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Have you ever heard the adage concerned with plants and music? You know, the idea that playing music for a plant can help it grow. For me, this idea brings about the memory of tri-fold poster boards filling a school gymnasium and the unmistakable sound of children trying to talk over one another. I’m talking, of course, about science fairs where our aforementioned query has been pondered by young minds for generations. But, it is not just the youth that are perplexed by this idea, yes, it seems this has been the subject of a number of scientific experiments over the years. It is a pretty valid question, in my opinion, at least. I mean, who doesn’t want plants to grow faster and more efficiently? It’s the American way! But, the one initial question sparks a whole lot more. For example, what kind of music is best for plants? Or, how do I know what volume to play it at? But before you go off wondering whether or not your hydrangeas like the same tunes as your strawberries or if your orchids like to fall asleep to Beethoven, let’s explore the basics behind this claim. Do we know what the basis is for this claim? Plants don’t even have ears and we’re expected to believe they can hear the music we play for them let alone the genre? Alright, enough with the hypothetical questions. It is a pretty interesting topic that sparks a lot of thought, but there is something to be said about researching and understanding something prior to following through on information. With that in mind, let’s dive on in.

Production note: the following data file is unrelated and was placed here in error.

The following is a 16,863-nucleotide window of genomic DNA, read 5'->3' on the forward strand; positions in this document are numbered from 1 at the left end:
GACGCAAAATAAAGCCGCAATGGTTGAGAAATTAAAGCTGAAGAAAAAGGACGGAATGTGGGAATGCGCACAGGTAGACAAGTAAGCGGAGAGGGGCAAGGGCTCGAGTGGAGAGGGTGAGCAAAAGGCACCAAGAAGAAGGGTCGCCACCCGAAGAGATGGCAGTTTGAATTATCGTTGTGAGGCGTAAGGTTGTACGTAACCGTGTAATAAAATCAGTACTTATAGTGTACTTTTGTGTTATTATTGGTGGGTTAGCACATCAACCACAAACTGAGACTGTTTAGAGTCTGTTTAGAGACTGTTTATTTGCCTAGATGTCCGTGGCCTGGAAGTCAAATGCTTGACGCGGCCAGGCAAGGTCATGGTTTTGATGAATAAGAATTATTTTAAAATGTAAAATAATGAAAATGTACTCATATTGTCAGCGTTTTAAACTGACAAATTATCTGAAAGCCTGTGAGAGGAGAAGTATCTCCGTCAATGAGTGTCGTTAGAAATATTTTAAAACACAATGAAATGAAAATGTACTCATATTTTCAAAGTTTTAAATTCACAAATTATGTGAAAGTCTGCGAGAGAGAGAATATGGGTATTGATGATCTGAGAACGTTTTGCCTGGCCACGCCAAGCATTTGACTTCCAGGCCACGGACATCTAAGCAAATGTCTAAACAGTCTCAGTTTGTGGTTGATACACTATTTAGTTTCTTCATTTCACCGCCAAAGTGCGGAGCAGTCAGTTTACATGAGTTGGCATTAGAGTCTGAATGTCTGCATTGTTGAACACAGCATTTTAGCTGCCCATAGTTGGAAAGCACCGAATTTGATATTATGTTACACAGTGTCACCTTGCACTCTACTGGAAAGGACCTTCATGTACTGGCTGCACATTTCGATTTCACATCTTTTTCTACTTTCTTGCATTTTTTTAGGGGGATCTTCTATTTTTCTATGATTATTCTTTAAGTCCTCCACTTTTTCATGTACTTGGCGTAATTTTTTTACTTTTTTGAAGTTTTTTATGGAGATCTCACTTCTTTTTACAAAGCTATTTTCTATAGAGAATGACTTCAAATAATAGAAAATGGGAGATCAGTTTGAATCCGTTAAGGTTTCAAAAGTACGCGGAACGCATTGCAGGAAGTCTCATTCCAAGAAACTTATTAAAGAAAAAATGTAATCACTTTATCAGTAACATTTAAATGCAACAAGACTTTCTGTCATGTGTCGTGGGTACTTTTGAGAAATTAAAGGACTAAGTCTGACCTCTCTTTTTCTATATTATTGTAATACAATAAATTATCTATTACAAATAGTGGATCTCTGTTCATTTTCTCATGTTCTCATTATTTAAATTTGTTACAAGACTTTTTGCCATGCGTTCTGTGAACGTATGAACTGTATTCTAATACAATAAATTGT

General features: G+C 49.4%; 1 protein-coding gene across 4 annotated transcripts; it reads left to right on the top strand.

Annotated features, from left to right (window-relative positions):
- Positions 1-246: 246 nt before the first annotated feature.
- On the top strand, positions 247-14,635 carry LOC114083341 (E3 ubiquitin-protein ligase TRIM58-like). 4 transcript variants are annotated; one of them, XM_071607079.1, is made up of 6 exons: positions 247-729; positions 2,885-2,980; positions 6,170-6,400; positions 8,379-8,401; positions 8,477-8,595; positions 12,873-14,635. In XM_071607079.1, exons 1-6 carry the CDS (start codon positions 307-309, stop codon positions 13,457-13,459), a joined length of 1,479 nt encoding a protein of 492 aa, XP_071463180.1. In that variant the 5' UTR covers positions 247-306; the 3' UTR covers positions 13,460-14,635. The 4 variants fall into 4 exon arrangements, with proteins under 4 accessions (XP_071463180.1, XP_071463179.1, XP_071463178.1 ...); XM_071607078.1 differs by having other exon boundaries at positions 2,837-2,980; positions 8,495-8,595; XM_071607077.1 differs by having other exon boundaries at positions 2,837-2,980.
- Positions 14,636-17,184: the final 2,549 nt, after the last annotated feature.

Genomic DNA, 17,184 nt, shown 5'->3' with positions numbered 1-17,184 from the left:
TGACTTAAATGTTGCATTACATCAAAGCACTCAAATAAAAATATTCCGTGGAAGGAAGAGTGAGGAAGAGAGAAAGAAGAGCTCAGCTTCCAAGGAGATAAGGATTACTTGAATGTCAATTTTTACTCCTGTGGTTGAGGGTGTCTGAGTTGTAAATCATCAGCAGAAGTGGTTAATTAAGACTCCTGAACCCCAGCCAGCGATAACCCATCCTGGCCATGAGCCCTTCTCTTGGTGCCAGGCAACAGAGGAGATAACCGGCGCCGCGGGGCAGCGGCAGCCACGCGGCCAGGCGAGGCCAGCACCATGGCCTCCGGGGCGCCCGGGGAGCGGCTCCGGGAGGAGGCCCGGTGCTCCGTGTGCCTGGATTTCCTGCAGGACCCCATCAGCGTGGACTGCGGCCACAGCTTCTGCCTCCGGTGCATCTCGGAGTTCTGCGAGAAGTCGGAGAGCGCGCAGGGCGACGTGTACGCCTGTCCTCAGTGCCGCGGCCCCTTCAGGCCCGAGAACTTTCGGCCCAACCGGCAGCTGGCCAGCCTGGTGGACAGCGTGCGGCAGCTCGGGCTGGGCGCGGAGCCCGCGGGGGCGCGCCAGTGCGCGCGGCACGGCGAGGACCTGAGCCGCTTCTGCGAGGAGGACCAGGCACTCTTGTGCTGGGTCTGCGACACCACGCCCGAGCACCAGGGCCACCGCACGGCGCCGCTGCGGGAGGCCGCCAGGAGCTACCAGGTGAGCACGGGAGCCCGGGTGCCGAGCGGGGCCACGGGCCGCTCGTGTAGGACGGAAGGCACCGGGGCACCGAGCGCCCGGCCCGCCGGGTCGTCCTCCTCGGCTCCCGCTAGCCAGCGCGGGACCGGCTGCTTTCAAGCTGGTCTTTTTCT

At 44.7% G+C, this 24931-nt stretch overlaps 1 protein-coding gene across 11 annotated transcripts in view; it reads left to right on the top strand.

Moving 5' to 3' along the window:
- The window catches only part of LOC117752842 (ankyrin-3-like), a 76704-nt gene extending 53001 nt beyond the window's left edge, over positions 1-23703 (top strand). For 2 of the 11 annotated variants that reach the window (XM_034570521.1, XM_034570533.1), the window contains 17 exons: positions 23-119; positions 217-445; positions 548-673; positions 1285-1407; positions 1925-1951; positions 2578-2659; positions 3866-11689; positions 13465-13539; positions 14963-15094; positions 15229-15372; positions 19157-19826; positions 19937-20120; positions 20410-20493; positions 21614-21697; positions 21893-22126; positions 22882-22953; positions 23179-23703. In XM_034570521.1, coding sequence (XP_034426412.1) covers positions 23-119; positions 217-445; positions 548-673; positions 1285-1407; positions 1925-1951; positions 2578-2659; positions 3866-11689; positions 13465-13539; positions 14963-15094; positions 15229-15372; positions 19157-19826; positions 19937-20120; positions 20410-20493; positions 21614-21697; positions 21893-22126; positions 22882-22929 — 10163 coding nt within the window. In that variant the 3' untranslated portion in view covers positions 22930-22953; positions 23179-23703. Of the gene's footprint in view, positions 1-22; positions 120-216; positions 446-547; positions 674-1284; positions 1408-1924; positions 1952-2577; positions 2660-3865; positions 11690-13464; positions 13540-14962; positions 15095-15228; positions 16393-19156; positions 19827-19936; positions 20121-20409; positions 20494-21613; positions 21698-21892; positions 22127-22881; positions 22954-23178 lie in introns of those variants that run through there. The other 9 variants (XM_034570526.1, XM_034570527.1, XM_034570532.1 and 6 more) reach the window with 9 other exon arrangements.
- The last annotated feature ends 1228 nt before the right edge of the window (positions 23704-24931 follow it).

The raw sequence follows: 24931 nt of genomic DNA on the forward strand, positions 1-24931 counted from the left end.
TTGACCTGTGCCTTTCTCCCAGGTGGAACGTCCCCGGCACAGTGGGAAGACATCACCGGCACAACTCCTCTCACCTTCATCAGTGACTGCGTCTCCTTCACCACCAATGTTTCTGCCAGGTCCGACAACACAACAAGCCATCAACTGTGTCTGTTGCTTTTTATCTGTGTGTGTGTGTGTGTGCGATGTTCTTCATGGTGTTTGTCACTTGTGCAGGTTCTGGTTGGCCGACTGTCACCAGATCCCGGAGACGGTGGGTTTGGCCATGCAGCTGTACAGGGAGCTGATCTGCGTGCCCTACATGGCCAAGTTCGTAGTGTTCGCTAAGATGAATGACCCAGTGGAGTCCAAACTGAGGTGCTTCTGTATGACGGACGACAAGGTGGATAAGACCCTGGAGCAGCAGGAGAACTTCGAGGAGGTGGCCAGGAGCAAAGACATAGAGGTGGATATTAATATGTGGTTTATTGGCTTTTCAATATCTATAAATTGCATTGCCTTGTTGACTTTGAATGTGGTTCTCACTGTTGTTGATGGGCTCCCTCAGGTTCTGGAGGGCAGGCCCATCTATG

For starters, does playing music actually help your plants grow? In simple terms, no probably not. There really isn’t any solid scientific evidence that growing plants with music will stimulate any sort of response, positive or negative. So sadly, you can’t tell your significant other that playing their music is killing the house plants just because you don’t care for it. Bummer, right? So why, then, is there so much out there on the subject? So many people have spent so much time exploring this subject, you’d think there would be some reason for it. It can’t just be due to human boredom. Well, for the most part is it. As we have progressed as a society, human beings have given themselves more and more down time. In response, individuals have picked up hobbies to fill in this down time to keep boredom at bay. Many different activities sprung up and as a result, people who were already into plants, got even more into plants. As a result, people began experimenting on how they can better grow their plants. As more and more people began to experiment with plants, fewer original experiments were left to carry out. When this happened people had to start getting creative. Trying different fertilizers to increase plant production had been done before, but people still wanted new ways to stimulate growth. So, why not try music? Personally, I work a lot better when I’m listening to certain music. Some music is too slow and doesn’t inspire me to work while some is too aggressive for the work being done. I’m assuming the first person running music based experiments on plants had a very similar thought process while before performing their tasks as early experiments were along the lines of “Rock versus Classical”.